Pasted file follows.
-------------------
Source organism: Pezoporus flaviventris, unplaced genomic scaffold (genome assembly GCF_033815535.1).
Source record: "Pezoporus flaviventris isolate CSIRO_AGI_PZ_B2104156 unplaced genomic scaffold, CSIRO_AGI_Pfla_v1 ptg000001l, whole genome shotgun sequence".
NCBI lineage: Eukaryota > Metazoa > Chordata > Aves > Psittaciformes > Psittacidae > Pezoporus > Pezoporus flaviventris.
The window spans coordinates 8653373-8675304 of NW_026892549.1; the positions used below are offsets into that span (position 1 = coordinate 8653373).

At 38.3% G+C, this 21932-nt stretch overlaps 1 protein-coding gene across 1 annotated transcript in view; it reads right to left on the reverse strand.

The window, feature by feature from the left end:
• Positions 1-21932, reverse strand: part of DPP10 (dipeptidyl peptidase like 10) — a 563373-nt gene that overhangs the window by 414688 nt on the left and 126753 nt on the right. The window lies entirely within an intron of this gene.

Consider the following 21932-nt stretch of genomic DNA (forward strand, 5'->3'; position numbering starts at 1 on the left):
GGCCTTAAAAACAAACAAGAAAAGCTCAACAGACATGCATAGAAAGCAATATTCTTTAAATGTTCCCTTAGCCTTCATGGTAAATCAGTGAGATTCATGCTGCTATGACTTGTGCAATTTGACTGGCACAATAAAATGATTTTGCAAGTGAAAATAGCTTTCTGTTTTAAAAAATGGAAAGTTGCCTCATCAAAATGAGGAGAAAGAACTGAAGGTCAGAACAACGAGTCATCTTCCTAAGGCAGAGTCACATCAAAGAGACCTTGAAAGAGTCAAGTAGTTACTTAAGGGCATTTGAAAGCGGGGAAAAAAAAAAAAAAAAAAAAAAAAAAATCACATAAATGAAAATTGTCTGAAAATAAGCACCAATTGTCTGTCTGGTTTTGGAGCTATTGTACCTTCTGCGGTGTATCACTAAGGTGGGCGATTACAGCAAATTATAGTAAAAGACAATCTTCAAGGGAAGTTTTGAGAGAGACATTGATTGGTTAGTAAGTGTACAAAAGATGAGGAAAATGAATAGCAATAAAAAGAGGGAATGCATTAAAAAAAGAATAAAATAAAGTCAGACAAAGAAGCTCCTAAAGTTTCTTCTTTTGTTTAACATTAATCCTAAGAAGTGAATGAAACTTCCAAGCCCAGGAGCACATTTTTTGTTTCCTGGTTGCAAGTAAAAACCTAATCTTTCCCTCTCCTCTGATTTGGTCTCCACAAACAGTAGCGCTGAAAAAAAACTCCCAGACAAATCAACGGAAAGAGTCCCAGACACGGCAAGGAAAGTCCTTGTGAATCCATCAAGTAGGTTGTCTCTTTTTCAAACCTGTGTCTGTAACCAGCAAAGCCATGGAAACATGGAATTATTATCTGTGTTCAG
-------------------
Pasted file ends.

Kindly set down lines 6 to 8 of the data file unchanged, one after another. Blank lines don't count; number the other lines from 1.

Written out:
The window, feature by feature from the left end:
• Positions 1-21932, reverse strand: part of DPP10 (dipeptidyl peptidase like 10) — a 563373-nt gene that overhangs the window by 414688 nt on the left and 126753 nt on the right. The window lies entirely within an intron of this gene.

Consider the following 21932-nt stretch of genomic DNA (forward strand, 5'->3'; position numbering starts at 1 on the left):